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When it comes to calendars, Google and Microsoft just don’t get along. If you’ve tried to add your Google Calendar account to the Windows 8 default calendar app, you know what I’m talking about – there’s no way to log in. There used to be, and some users still have it working, but if you’re settings things up now, you won’t even find an option to log into Google.
Microsoft’s official advice, essentially, is to stop using Google calendar and migrate to their service: Outlook.com.
This is a shame. Seeing a summary of your upcoming appointments on the Start screen is useful, and modern apps are nice, but it’s hardly worth giving up Google Calendar for. The reason for the incompatibility is basically political – integrating Google services with Windows 8 is harder than it used to be because of an ongoing feud between Microsoft and Google involving CalDAV. I won’t get into that here; instead, let’s find solutions.
Here are two of the best methods I’ve found for seeing your Google Calendar appointments from the Start screen in Windows 8. One of the new features in Windows 10 will be a Start menu with live tiles, so these techniques should also work for that upcoming operating system.
Option 1: Use OneCalendar, For Full Syncing
The easiest, and probably best, way to get everything up and running is to download OneCalendar. With this free app you can sign into your Google, Windows Live, Exchange, Office 365 and Facebook calendars all in one place – then see all of your upcoming appointments from a smart tile. You can add, delete and otherwise manage all of your Google Calendar appointments from inside the app, and it blends right in with the Windows environment.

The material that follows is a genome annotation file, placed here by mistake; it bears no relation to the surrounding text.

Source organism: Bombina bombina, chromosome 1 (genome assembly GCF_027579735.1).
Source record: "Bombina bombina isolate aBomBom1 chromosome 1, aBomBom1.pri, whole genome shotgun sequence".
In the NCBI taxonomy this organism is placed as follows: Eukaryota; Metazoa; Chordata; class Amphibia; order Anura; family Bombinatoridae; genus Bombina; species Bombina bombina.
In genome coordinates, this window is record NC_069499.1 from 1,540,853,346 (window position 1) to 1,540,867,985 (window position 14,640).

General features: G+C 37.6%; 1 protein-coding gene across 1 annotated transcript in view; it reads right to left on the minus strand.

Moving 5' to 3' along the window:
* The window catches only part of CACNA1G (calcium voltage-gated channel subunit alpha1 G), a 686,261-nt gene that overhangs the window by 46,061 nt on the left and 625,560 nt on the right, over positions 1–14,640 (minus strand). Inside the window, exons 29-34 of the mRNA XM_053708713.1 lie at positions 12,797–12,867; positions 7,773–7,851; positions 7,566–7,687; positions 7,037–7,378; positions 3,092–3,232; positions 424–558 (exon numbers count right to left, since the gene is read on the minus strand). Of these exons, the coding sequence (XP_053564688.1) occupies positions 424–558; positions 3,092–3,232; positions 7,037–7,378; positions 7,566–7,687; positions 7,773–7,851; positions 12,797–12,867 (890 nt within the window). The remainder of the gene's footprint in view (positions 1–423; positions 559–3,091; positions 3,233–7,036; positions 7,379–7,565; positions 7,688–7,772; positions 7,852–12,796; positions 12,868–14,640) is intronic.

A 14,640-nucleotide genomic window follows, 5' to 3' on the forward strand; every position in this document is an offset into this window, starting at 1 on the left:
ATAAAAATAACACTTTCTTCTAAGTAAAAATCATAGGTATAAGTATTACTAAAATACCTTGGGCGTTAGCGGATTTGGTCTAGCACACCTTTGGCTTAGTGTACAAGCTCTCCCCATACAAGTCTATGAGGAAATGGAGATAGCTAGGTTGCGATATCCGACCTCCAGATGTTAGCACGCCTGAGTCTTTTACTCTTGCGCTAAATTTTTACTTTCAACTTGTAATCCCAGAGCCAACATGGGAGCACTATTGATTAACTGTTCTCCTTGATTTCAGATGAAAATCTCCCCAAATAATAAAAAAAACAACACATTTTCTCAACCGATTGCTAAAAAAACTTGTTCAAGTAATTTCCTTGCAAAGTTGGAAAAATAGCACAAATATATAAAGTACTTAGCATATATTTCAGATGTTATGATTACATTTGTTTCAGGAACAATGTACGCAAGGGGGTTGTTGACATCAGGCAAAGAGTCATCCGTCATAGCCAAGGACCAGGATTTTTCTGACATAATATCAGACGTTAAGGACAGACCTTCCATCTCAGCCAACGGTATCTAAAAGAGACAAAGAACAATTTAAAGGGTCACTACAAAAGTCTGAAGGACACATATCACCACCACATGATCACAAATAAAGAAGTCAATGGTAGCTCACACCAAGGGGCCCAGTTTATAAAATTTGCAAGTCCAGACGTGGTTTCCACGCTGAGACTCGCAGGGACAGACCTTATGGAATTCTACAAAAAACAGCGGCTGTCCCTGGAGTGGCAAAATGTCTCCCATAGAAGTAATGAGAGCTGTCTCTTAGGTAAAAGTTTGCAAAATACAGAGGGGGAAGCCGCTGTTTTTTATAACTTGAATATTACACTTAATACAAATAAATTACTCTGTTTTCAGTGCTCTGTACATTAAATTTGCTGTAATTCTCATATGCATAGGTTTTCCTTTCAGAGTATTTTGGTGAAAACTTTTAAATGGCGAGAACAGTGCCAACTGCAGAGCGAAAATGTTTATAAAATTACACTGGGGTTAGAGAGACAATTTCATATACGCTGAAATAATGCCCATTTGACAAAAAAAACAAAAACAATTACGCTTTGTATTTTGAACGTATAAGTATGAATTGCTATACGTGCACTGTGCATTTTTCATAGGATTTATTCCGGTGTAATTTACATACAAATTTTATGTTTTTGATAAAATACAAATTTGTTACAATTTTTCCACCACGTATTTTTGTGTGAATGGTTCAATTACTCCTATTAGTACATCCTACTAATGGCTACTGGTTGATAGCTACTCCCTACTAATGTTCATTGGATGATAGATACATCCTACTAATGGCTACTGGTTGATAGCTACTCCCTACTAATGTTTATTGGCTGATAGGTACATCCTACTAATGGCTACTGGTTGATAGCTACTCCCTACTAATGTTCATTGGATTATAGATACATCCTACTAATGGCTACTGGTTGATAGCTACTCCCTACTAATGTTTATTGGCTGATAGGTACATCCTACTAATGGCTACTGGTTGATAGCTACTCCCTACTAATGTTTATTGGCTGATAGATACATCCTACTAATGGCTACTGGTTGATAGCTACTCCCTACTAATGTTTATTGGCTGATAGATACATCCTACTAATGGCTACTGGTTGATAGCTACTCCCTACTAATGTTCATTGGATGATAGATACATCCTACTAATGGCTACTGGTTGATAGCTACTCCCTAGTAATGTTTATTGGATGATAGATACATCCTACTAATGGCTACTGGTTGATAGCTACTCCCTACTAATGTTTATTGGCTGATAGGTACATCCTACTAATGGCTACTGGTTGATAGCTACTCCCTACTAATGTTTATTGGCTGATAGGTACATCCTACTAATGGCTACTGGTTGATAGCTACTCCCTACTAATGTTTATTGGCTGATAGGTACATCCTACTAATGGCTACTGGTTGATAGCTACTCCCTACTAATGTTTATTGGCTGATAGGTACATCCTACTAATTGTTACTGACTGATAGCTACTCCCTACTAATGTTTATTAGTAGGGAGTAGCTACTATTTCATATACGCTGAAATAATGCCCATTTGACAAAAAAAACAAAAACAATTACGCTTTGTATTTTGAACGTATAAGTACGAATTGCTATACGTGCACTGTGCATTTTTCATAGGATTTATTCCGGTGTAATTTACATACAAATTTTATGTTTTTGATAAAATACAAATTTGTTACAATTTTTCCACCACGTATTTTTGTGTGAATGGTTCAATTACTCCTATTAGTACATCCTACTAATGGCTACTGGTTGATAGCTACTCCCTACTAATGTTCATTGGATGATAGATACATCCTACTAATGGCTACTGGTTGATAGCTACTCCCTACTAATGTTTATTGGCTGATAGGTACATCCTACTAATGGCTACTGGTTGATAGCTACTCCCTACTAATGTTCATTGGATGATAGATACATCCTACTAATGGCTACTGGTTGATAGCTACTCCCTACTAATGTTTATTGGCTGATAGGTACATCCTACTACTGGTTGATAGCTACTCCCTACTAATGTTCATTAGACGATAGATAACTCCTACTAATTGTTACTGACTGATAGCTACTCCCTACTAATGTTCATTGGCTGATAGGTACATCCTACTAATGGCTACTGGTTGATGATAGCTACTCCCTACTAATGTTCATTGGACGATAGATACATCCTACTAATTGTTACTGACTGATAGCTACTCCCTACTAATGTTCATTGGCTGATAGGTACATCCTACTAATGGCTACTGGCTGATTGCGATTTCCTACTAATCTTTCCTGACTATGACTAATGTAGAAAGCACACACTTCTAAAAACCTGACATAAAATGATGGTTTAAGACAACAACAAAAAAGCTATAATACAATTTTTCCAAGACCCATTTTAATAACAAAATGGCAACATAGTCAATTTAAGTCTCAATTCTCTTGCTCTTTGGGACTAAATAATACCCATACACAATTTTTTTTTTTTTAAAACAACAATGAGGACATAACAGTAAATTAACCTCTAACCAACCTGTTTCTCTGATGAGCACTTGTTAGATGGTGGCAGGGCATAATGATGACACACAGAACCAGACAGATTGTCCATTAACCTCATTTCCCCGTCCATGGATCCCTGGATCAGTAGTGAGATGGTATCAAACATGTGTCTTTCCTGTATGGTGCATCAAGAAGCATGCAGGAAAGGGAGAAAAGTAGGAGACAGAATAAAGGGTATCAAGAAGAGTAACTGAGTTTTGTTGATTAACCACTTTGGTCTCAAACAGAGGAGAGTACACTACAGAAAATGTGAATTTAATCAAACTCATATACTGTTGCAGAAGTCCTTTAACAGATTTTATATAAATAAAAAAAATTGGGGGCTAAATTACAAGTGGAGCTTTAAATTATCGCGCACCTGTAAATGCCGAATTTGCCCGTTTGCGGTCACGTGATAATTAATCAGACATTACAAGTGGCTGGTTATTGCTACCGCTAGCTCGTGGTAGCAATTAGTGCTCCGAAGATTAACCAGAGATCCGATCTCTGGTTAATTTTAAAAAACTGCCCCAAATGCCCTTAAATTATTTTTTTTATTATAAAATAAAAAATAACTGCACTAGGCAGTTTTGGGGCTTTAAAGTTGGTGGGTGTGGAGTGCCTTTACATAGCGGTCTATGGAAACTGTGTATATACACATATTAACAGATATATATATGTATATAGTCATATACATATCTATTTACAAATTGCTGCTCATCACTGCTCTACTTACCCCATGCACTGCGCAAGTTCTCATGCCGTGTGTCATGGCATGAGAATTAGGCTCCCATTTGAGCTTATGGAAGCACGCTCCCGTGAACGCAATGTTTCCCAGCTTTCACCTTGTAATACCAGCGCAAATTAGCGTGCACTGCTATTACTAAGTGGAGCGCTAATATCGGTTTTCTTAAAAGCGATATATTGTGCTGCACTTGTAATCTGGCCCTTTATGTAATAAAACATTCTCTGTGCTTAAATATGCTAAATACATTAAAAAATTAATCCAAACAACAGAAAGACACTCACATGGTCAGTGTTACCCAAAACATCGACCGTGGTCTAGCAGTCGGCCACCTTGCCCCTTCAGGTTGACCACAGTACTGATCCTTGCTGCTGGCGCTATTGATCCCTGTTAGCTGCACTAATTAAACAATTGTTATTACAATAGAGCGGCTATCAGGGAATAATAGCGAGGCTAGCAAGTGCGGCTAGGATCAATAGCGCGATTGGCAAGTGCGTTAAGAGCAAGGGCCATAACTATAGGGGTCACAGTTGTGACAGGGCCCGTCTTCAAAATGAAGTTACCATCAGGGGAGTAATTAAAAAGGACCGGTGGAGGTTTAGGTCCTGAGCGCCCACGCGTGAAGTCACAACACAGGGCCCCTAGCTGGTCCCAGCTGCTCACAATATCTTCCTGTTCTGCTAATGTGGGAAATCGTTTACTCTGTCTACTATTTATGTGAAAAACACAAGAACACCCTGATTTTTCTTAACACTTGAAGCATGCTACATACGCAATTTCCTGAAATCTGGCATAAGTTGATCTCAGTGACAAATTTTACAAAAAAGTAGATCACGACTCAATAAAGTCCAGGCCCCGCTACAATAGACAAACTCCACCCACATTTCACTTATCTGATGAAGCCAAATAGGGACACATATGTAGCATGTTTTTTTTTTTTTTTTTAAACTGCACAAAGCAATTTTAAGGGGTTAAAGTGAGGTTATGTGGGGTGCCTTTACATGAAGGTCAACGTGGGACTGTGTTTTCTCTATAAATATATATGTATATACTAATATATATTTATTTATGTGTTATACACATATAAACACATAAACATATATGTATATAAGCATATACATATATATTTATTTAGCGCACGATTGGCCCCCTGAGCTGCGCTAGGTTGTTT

Getting set up couldn’t be easier. Install the app, then add your accounts.
Logging into Google calendar is straight-forward, and works well even if you have two factor authentication enabled.
Once you do log in you can pick which of your calendars will be visible.
If you want a quick way to get up and running, this is it. You’ll see your appointments from the Start screen, and also have a pretty nice app for managing your appointments from.
Download: OneCalendar for Windows 8
Option 2: Set Up Partial Syncing in the Calendar App
If you’d rather stick to the Calendar app that came with Windows 8, you’re not completely out of luck. It’s still possible for your to see your Google Calendar appointments, but there’s a catch: you can’t add or edit appointments from inside it. Still, if all you want is a way to see your calendar, this is workable.
Matt showed you how to sync Google Calendar with every platform, a process that assumes you have an Outlook.com account. Here’s a quick rundown of the process. First, head to Google Calendar in your browser and open the Settings for your calendar:
Then, copy the iCal Private Address for the calendar you want to sync:
You can add this calendar to your Outlook.com account, using the Import function.
Now start up the Calendar app in Windows 8. If you’re logged into your Outlook.com account, you should now see the appointments from Google Calendar (but again, you can’t add or edit them).
If you absolutely must use Calendar, or just don’t want to install another app, this works.
Is There Another Way?
These are the two main methods out there, but it’s worth mentioning one more. Gmail Calendar is another modern app for accessing Google Calendar, and it supports Google Tasks. If you don’t like OneCalendar, give this a shot.
It’s frustrating that Windows doesn’t work well with Google anymore, but Windows users are hardly alone: iOS users also have trouble syncing with Google Calendar as well. Happily, if you’re trying to make the Windows 8 Start screen work for you, OneCalendar is a pretty good alternative solution.
But are there other ones? I’m looking forward to hearing from all of you in the comments below!